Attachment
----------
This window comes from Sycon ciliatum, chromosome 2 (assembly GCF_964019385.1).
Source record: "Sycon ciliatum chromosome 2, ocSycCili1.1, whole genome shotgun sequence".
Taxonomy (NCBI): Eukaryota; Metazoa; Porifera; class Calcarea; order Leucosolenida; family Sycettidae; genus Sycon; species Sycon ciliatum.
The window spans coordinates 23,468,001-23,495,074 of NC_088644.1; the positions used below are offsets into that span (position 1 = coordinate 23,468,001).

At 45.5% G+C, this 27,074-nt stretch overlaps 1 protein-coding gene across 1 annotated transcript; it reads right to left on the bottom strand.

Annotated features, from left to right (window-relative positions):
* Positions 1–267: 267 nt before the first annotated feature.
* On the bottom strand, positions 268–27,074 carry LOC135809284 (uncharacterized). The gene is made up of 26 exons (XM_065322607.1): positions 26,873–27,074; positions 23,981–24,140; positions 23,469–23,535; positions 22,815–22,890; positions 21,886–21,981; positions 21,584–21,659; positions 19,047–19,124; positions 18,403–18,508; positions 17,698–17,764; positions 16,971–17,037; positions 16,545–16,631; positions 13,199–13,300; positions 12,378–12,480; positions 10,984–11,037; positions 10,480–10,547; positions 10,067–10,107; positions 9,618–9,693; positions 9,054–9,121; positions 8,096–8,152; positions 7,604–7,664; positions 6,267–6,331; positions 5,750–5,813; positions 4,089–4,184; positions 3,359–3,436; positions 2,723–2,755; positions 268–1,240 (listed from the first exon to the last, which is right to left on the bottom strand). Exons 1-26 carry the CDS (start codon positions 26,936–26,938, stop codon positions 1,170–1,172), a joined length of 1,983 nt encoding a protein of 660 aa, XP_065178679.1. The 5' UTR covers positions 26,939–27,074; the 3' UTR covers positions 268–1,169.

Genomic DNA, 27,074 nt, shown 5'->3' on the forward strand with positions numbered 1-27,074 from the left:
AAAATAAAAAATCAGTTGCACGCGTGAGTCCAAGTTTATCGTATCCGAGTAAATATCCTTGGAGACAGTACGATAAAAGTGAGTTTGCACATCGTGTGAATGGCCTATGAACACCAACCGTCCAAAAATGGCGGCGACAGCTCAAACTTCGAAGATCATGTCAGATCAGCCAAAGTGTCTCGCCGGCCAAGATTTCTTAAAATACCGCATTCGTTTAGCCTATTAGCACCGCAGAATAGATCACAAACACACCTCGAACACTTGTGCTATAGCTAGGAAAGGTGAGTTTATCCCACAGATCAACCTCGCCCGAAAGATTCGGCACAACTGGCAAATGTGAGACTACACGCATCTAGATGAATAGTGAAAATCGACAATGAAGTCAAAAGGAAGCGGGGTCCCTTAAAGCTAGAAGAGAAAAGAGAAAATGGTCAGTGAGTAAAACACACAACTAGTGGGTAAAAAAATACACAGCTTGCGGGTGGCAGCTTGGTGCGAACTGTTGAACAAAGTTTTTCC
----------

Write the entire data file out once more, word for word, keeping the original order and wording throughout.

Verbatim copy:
This window comes from Sycon ciliatum, chromosome 2 (assembly GCF_964019385.1).
Source record: "Sycon ciliatum chromosome 2, ocSycCili1.1, whole genome shotgun sequence".
Taxonomy (NCBI): Eukaryota; Metazoa; Porifera; class Calcarea; order Leucosolenida; family Sycettidae; genus Sycon; species Sycon ciliatum.
The window spans coordinates 23,468,001-23,495,074 of NC_088644.1; the positions used below are offsets into that span (position 1 = coordinate 23,468,001).

At 45.5% G+C, this 27,074-nt stretch overlaps 1 protein-coding gene across 1 annotated transcript; it reads right to left on the bottom strand.

Annotated features, from left to right (window-relative positions):
* Positions 1–267: 267 nt before the first annotated feature.
* On the bottom strand, positions 268–27,074 carry LOC135809284 (uncharacterized). The gene is made up of 26 exons (XM_065322607.1): positions 26,873–27,074; positions 23,981–24,140; positions 23,469–23,535; positions 22,815–22,890; positions 21,886–21,981; positions 21,584–21,659; positions 19,047–19,124; positions 18,403–18,508; positions 17,698–17,764; positions 16,971–17,037; positions 16,545–16,631; positions 13,199–13,300; positions 12,378–12,480; positions 10,984–11,037; positions 10,480–10,547; positions 10,067–10,107; positions 9,618–9,693; positions 9,054–9,121; positions 8,096–8,152; positions 7,604–7,664; positions 6,267–6,331; positions 5,750–5,813; positions 4,089–4,184; positions 3,359–3,436; positions 2,723–2,755; positions 268–1,240 (listed from the first exon to the last, which is right to left on the bottom strand). Exons 1-26 carry the CDS (start codon positions 26,936–26,938, stop codon positions 1,170–1,172), a joined length of 1,983 nt encoding a protein of 660 aa, XP_065178679.1. The 5' UTR covers positions 26,939–27,074; the 3' UTR covers positions 268–1,169.

Genomic DNA, 27,074 nt, shown 5'->3' on the forward strand with positions numbered 1-27,074 from the left:
AAAATAAAAAATCAGTTGCACGCGTGAGTCCAAGTTTATCGTATCCGAGTAAATATCCTTGGAGACAGTACGATAAAAGTGAGTTTGCACATCGTGTGAATGGCCTATGAACACCAACCGTCCAAAAATGGCGGCGACAGCTCAAACTTCGAAGATCATGTCAGATCAGCCAAAGTGTCTCGCCGGCCAAGATTTCTTAAAATACCGCATTCGTTTAGCCTATTAGCACCGCAGAATAGATCACAAACACACCTCGAACACTTGTGCTATAGCTAGGAAAGGTGAGTTTATCCCACAGATCAACCTCGCCCGAAAGATTCGGCACAACTGGCAAATGTGAGACTACACGCATCTAGATGAATAGTGAAAATCGACAATGAAGTCAAAAGGAAGCGGGGTCCCTTAAAGCTAGAAGAGAAAAGAGAAAATGGTCAGTGAGTAAAACACACAACTAGTGGGTAAAAAAATACACAGCTTGCGGGTGGCAGCTTGGTGCGAACTGTTGAACAAAGTTTTTCC